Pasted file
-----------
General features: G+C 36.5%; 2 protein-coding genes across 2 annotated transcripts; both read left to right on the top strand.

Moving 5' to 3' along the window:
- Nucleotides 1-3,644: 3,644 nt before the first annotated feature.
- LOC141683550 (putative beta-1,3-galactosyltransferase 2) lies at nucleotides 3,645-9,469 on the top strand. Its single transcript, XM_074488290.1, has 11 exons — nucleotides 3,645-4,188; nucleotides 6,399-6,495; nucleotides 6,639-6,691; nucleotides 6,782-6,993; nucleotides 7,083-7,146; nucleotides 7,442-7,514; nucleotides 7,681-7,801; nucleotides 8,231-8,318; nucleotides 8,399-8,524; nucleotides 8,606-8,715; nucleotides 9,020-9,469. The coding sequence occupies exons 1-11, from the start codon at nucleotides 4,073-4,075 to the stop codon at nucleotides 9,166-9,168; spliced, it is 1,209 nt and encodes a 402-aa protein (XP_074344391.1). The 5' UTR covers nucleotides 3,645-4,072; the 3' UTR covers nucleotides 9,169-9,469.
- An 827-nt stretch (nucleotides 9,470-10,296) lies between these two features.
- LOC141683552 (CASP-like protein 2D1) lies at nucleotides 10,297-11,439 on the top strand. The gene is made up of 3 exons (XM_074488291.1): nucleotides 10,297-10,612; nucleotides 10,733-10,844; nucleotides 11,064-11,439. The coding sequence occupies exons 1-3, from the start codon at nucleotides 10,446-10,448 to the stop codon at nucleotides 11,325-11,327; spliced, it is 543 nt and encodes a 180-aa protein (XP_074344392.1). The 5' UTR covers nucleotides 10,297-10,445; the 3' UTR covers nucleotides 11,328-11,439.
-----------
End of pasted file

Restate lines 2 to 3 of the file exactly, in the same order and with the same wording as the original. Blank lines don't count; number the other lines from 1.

Moving 5' to 3' along the window:
- Nucleotides 1-3,644: 3,644 nt before the first annotated feature.